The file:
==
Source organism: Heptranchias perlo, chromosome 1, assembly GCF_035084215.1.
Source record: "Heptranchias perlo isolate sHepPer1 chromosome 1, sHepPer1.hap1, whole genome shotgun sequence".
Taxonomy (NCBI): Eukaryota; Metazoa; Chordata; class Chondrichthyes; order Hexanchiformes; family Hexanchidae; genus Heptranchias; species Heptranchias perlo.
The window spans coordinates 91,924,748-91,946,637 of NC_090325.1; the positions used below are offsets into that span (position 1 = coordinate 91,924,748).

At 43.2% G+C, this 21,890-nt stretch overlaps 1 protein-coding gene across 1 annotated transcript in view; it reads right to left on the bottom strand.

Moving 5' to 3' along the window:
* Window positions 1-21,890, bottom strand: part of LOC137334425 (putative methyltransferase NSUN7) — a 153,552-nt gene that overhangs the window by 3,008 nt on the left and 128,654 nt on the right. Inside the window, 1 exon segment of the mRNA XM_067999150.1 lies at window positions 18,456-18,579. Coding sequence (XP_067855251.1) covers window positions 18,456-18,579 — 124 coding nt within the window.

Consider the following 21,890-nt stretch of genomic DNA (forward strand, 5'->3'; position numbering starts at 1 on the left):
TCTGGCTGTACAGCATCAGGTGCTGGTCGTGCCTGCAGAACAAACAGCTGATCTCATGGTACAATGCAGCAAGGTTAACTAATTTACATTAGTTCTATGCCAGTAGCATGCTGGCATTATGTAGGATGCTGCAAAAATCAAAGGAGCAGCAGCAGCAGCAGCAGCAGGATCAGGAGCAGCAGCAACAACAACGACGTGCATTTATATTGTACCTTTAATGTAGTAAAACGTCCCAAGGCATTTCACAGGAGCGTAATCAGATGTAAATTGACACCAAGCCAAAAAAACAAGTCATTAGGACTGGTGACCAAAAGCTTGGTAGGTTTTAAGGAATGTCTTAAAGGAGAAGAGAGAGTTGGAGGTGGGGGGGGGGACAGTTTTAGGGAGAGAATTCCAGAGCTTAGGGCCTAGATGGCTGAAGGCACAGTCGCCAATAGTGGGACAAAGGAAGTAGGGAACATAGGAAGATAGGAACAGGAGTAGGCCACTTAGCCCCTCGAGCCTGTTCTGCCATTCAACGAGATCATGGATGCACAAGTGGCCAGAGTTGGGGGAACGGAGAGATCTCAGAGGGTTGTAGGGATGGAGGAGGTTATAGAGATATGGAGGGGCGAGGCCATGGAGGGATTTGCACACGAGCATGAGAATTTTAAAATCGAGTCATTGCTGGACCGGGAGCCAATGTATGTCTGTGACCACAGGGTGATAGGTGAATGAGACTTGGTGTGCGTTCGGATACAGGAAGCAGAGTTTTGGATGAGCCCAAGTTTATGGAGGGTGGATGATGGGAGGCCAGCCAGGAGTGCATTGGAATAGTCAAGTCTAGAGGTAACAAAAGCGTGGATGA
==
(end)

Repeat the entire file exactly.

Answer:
Source organism: Heptranchias perlo, chromosome 1, assembly GCF_035084215.1.
Source record: "Heptranchias perlo isolate sHepPer1 chromosome 1, sHepPer1.hap1, whole genome shotgun sequence".
Taxonomy (NCBI): Eukaryota; Metazoa; Chordata; class Chondrichthyes; order Hexanchiformes; family Hexanchidae; genus Heptranchias; species Heptranchias perlo.
The window spans coordinates 91,924,748-91,946,637 of NC_090325.1; the positions used below are offsets into that span (position 1 = coordinate 91,924,748).

At 43.2% G+C, this 21,890-nt stretch overlaps 1 protein-coding gene across 1 annotated transcript in view; it reads right to left on the bottom strand.

Moving 5' to 3' along the window:
* Window positions 1-21,890, bottom strand: part of LOC137334425 (putative methyltransferase NSUN7) — a 153,552-nt gene that overhangs the window by 3,008 nt on the left and 128,654 nt on the right. Inside the window, 1 exon segment of the mRNA XM_067999150.1 lies at window positions 18,456-18,579. Coding sequence (XP_067855251.1) covers window positions 18,456-18,579 — 124 coding nt within the window.

Consider the following 21,890-nt stretch of genomic DNA (forward strand, 5'->3'; position numbering starts at 1 on the left):
TCTGGCTGTACAGCATCAGGTGCTGGTCGTGCCTGCAGAACAAACAGCTGATCTCATGGTACAATGCAGCAAGGTTAACTAATTTACATTAGTTCTATGCCAGTAGCATGCTGGCATTATGTAGGATGCTGCAAAAATCAAAGGAGCAGCAGCAGCAGCAGCAGCAGGATCAGGAGCAGCAGCAACAACAACGACGTGCATTTATATTGTACCTTTAATGTAGTAAAACGTCCCAAGGCATTTCACAGGAGCGTAATCAGATGTAAATTGACACCAAGCCAAAAAAACAAGTCATTAGGACTGGTGACCAAAAGCTTGGTAGGTTTTAAGGAATGTCTTAAAGGAGAAGAGAGAGTTGGAGGTGGGGGGGGGGACAGTTTTAGGGAGAGAATTCCAGAGCTTAGGGCCTAGATGGCTGAAGGCACAGTCGCCAATAGTGGGACAAAGGAAGTAGGGAACATAGGAAGATAGGAACAGGAGTAGGCCACTTAGCCCCTCGAGCCTGTTCTGCCATTCAACGAGATCATGGATGCACAAGTGGCCAGAGTTGGGGGAACGGAGAGATCTCAGAGGGTTGTAGGGATGGAGGAGGTTATAGAGATATGGAGGGGCGAGGCCATGGAGGGATTTGCACACGAGCATGAGAATTTTAAAATCGAGTCATTGCTGGACCGGGAGCCAATGTATGTCTGTGACCACAGGGTGATAGGTGAATGAGACTTGGTGTGCGTTCGGATACAGGAAGCAGAGTTTTGGATGAGCCCAAGTTTATGGAGGGTGGATGATGGGAGGCCAGCCAGGAGTGCATTGGAATAGTCAAGTCTAGAGGTAACAAAAGCGTGGATGA